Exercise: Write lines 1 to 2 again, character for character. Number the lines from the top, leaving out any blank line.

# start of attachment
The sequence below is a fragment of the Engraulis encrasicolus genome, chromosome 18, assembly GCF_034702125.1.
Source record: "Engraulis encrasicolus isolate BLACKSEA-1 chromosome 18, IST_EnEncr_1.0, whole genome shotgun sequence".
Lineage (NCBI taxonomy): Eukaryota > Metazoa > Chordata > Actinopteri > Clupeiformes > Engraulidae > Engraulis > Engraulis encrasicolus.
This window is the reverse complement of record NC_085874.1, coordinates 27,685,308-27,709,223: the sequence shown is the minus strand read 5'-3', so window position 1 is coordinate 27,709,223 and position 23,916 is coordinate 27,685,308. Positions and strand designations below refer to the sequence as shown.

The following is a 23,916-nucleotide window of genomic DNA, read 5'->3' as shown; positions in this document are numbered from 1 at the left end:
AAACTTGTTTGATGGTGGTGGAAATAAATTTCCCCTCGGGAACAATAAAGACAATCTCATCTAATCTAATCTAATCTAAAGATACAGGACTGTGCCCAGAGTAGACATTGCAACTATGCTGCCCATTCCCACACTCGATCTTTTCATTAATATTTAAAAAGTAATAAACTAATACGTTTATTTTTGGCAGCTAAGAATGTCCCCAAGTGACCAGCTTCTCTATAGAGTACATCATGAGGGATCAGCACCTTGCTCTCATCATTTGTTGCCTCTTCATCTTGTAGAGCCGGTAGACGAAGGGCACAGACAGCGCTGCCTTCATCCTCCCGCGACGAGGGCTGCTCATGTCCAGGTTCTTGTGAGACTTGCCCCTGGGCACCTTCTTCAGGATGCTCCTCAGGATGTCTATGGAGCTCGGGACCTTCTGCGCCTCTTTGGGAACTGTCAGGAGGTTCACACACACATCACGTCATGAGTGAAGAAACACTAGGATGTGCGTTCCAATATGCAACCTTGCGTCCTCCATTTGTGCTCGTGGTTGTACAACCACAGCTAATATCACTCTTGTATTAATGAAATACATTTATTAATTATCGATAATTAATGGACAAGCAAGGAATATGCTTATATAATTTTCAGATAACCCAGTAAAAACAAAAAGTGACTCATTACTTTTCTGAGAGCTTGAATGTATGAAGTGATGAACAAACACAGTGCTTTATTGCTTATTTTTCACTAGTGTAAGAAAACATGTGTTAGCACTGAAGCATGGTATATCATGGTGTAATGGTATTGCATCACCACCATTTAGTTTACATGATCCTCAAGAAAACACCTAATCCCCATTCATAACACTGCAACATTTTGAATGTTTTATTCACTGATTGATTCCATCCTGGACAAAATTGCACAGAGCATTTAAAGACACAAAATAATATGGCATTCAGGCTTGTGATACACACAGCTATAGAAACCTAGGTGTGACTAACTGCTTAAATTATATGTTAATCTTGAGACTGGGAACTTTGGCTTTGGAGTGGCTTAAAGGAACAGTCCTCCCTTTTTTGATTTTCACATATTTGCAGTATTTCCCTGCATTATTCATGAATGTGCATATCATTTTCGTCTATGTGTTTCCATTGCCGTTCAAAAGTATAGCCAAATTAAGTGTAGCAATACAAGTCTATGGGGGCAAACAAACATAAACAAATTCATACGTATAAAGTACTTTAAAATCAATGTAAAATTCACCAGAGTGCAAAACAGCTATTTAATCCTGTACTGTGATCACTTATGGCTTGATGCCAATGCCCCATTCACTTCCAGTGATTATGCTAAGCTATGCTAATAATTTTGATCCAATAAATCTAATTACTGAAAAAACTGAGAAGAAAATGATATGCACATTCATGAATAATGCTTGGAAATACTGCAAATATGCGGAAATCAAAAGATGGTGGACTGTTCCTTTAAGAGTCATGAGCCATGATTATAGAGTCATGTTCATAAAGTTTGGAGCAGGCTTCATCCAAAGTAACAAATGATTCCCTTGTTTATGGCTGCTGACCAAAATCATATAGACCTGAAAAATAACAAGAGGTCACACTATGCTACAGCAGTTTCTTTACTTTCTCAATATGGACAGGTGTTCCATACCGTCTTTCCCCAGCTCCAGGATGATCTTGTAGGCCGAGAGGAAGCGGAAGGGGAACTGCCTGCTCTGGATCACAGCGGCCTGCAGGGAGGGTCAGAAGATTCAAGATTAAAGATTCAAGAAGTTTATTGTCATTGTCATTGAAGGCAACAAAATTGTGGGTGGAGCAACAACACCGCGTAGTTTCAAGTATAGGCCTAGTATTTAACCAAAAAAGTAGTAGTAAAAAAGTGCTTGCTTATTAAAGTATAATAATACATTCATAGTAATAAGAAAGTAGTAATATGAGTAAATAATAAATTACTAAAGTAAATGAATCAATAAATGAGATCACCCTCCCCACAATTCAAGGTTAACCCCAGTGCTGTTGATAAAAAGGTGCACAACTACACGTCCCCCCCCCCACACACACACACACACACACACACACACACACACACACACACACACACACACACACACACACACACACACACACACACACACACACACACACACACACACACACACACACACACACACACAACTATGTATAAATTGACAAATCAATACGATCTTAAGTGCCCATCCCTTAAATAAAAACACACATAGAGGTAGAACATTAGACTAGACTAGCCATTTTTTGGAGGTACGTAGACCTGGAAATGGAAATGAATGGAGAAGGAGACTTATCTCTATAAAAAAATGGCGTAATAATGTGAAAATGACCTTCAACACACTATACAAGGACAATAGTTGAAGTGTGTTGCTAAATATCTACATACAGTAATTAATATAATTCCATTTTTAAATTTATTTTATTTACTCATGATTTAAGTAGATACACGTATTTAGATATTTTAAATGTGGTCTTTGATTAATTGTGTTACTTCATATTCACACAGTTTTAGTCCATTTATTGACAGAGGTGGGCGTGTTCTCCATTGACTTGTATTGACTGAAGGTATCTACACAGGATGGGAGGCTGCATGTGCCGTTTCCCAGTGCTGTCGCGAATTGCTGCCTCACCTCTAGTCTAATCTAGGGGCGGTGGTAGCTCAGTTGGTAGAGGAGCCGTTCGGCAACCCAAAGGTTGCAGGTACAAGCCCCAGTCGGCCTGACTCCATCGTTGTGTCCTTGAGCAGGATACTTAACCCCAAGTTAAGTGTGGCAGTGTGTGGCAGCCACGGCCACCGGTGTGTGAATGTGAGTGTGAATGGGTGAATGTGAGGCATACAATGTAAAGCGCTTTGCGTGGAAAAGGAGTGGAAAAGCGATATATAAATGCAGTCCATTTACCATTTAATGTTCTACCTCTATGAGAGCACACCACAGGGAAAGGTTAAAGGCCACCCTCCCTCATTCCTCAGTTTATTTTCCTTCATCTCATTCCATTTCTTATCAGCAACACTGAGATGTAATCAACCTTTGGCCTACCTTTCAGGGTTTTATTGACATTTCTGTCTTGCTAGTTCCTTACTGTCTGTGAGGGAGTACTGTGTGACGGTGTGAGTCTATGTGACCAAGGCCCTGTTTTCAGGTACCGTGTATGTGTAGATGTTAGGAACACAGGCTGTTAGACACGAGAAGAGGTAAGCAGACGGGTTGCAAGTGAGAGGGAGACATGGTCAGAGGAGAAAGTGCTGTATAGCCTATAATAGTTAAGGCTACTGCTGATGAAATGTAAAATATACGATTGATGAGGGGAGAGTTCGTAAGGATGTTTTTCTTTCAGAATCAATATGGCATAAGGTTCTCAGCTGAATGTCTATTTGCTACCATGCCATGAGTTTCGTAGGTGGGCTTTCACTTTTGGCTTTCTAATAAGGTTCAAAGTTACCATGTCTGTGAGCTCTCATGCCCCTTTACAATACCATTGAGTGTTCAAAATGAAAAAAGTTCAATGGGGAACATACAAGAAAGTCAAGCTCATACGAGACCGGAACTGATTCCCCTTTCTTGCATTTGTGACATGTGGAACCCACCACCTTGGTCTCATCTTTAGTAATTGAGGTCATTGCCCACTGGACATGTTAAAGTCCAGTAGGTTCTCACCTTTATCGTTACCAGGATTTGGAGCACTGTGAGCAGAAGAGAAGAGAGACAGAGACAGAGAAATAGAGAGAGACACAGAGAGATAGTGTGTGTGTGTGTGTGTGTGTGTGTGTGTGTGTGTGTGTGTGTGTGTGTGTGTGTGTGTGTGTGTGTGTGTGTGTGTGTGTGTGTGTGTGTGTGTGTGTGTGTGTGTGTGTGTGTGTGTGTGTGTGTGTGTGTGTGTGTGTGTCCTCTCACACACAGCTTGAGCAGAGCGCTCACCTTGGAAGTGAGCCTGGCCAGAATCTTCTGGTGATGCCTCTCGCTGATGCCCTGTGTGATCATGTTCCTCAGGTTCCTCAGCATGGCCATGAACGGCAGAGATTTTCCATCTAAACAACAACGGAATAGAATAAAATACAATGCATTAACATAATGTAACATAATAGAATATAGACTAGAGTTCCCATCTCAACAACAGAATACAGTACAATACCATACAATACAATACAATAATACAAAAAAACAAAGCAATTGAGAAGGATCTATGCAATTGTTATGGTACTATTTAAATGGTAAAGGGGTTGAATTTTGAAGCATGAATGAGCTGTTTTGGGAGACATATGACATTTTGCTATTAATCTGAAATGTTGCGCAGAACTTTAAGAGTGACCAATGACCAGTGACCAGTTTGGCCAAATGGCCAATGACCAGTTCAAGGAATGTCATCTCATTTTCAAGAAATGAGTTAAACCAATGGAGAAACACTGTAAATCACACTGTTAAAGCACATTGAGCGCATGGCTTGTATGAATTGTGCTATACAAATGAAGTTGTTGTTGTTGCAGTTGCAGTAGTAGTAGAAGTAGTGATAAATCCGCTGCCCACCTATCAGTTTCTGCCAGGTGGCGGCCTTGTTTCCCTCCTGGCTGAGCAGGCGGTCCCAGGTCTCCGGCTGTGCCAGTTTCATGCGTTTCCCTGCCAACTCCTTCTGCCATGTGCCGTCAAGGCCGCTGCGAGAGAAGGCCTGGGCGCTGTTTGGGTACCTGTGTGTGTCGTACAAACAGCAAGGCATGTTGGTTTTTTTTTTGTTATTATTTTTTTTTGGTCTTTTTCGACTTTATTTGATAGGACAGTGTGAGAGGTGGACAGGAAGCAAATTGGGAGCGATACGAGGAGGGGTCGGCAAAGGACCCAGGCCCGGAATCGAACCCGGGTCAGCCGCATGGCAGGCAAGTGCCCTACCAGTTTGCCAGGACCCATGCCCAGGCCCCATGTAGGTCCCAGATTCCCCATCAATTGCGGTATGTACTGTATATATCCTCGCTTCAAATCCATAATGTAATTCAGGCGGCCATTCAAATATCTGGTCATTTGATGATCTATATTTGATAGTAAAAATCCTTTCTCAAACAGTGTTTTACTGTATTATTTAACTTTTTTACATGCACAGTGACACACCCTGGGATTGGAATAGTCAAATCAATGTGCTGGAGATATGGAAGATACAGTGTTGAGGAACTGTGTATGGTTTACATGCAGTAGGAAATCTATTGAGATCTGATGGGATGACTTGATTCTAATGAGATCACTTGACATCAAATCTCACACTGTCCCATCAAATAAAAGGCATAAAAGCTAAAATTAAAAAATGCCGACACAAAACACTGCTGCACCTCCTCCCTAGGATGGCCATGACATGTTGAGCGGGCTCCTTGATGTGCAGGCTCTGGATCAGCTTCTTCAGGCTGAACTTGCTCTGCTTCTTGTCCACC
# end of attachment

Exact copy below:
The sequence below is a fragment of the Engraulis encrasicolus genome, chromosome 18, assembly GCF_034702125.1.
Source record: "Engraulis encrasicolus isolate BLACKSEA-1 chromosome 18, IST_EnEncr_1.0, whole genome shotgun sequence".